A third of the Senate's 81 seats are being contested, but only one candidate was elected in the first round. The remaining 26 seats will be decided by a runoff next weekend. The main opposition Civic Democrats made the strongest showing, sending 19 candidates into the second round. They were followed by the ruling Social Democrats. The Senate has little real power, as vetoes can be overridden by the lower house. But its consent is crucial for changes to the constitution, and the elections will influence who is to succeed President Vaclav Havel in February.
The only incident in an otherwise uneventful first round occurred in Brno, when a member of the electoral commission died of a heart attack minutes before the polling booth was due to open on Saturday morning. Doctors were unable to save the 75-year-old man, who collapsed shortly after arriving at the polling booth. The chief electoral officer said voting had began on time.
Voting has ended in the first round of the weekend's Senate elections in a poll marked by widespread voter apathy. Officials said just 24 percent of people had bothered to vote - the lowest turnout since the upper house was created six years ago. The Senate is highly unpopular among the public, with most people seeing it as irrelevant. The low turnout was also due to the long weekend, which many Czechs are spending at their country cottages.
TV Nova director Vladimir Zelezny, the only candidate to win in the first round, has said he will stay on as head of the popular television station. Mr Zelezny, who won the Znojmo constituency with just under 51 percent of the vote, told reporters he was capable of handling both jobs at the same time. Mr Zelezny was the most controversial candidate in this year's elections. He is being prosecuted for a number of fraud offences, including damaging the interests of a creditor and tax evasion. Some claim he sought public office in a bid to gain immunity from prosecution.
Voting has ended in the first round of the Senate elections, in a poll marked by low turnout. Officials said only 30 percent of the electorate had bothered to vote in the first round, held on Friday and Saturday. A third of the Senate's 81 seats are being contested, in a vote which will help to choose a successor to President Vaclav Havel. The Senate has little real power, as vetoes can be overridden by the lower house. But its consent is crucial for changes to the constitution and its members elect a president along with 200 lower house deputies. Most Czechs see the Senate as irrelevant, and turnout has also been low in past elections.
The only incident in an otherwise uneventful first round occurred in Brno, when a member of the electoral commission died of a heart attack minutes before the polling booth was due to open. Doctors were unable to save the 75-year-old man, who collapsed shortly after arriving on Saturday morning. The chief electoral officer said the polling booth had opened on time.
The only senator elected in the first round was Vladimir Zelezny, head of the country's hugely popular television station TV Nova. Early results from the Znojmo constituency showed Mr Zelezny had received just over 50 percent of the vote. Elsewhere, candidates for the opposition right-of-centre Civic Democrats appear to have made the strongest showings, followed by the ruling Social Democrats.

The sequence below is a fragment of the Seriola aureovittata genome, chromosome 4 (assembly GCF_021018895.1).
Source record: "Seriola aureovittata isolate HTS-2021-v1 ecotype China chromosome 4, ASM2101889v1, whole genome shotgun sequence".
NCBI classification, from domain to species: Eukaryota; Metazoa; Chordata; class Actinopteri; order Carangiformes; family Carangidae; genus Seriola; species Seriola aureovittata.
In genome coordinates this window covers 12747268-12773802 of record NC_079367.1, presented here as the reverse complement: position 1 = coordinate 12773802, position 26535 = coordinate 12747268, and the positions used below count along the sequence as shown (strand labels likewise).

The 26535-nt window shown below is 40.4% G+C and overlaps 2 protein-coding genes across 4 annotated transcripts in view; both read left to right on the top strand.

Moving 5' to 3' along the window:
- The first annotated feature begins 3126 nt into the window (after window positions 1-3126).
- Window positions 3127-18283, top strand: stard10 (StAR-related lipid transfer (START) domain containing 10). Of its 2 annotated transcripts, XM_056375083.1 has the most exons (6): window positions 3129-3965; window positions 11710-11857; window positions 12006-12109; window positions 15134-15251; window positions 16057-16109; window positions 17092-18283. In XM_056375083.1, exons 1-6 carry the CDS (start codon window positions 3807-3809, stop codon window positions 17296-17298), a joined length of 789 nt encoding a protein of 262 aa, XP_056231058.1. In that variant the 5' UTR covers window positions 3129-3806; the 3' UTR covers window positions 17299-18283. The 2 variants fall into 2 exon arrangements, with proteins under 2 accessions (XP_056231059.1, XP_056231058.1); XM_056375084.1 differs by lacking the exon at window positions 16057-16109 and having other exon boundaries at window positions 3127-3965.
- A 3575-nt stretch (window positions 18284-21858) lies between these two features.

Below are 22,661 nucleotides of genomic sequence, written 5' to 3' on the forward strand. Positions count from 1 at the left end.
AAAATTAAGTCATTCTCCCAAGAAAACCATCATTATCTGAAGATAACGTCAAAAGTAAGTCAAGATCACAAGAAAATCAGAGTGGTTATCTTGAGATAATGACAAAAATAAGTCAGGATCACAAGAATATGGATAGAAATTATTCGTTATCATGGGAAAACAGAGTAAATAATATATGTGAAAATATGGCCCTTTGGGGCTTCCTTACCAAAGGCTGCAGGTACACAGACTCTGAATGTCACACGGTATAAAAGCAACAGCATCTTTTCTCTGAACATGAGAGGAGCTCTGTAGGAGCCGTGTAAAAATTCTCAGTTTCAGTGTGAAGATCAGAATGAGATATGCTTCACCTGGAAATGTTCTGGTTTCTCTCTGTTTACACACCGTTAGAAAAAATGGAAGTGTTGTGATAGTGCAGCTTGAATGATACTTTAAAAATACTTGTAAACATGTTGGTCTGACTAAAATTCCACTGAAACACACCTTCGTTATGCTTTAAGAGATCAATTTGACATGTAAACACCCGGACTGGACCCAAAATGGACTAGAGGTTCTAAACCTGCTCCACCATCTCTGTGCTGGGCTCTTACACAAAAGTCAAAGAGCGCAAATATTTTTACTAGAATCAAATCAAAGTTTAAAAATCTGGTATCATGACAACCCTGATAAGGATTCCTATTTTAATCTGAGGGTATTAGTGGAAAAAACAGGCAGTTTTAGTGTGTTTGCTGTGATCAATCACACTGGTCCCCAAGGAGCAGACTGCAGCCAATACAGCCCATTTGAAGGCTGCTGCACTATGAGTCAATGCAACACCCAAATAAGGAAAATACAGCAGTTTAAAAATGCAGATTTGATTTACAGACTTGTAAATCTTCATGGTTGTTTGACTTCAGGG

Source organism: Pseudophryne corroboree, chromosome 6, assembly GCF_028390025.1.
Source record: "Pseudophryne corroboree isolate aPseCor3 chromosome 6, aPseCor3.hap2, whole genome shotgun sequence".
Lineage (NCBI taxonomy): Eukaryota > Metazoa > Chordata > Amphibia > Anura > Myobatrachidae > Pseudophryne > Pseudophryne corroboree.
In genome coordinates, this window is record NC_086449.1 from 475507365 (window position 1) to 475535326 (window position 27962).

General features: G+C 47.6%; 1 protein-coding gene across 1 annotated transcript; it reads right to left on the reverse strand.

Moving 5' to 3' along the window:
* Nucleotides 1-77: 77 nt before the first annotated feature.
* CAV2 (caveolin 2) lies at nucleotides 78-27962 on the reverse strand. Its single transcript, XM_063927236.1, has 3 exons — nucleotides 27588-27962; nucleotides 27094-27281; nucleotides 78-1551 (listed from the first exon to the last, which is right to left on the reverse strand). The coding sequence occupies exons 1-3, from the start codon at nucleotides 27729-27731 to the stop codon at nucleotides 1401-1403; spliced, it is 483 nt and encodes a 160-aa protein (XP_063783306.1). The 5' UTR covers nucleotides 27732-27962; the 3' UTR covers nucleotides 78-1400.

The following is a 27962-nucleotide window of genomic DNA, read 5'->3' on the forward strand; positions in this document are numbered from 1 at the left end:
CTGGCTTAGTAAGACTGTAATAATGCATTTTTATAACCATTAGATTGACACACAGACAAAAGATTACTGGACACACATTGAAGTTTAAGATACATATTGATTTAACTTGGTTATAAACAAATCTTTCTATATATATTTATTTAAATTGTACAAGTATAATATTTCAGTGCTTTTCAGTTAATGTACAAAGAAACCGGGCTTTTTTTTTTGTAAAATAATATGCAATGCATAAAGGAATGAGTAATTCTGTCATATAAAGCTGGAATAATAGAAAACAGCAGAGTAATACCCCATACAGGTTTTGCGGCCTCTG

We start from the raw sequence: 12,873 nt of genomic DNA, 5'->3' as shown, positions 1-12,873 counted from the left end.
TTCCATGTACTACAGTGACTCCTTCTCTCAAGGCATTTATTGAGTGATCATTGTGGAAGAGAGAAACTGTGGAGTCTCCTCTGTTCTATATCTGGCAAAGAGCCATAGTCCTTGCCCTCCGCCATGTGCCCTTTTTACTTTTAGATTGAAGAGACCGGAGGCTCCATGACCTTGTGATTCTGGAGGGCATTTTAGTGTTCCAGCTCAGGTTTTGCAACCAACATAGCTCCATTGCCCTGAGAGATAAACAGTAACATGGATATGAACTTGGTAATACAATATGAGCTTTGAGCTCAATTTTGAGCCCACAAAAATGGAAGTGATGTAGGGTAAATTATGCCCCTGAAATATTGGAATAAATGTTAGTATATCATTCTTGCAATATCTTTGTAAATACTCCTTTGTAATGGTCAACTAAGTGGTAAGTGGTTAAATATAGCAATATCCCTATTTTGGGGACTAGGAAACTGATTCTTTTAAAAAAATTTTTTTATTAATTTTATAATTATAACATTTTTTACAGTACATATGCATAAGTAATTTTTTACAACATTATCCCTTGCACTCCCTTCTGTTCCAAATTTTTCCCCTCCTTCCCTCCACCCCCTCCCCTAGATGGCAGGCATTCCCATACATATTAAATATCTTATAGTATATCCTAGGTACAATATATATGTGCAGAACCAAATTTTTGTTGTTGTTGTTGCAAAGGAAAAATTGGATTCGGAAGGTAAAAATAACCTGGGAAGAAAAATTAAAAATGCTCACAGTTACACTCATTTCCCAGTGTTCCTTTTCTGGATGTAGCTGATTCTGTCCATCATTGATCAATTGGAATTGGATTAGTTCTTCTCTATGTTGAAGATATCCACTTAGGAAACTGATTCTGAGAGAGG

Foreign ministers of the Czech Republic and Slovakia have expressed caution at a French-German agreement aimed at settling agriculture issues with European Union candidates. The agreement was billed in Brussels as a solution to the dispute over reform of the EU's Common Agricultural Policy. It calls for a phase-in of farm subsidies after enlargement in 2004 and a subsidy freeze starting in 2007. But Czech Foreign Minister Cyril Svoboda, following talks in Prague with Slovak counterpart Eduard Kukan, said the agreement was merely "a basis for further negotiation" and a possible step toward resolving the issue.
Senate elections that could end up testing the ruling coalition's slim majority in the upper chamber have gotten underway: polls opened at two o'clock Friday. The first round of voting takes place this Friday and Saturday, with the second round scheduled for November 1st and 2nd. In all a third of the 81 senatorial seats are being decided in districts from around the country in what is a two-year rotating system. 168 candidates are taking part. So far polls have suggested that as much as fifty percent of eligible voters may cast their votes. The ruling coalition must secure 16 of 41 seats it currently holds if it hopes to maintain at least a one-vote majority in the Senate, but both the leading opposition Civic Democrats and the Communist party are seen as potentially difficult contenders.
The management of Spolana, a chemical factory north of Prague, has rejected the claim that highly toxic substances leaked into the environment when the plant was flooded last August. According to a report published by the Arnika environment group the floodwaters released an unspecified amount of highly toxic dioxins and polychlorinated biphenyls into the river Elbe. Arnika said that water samples it took from the Elbe at the time were found to contain traces of these substances. Spolana acknowledged that these substances were stored at the plant, although their production was stopped many years ago, but said that they were encased in hermetically sealed, heat-resistant, waterproof containers and ruled out the possibility that they could have leaked. Arnika has asked the Czech Inspection Office to investigate the matter.
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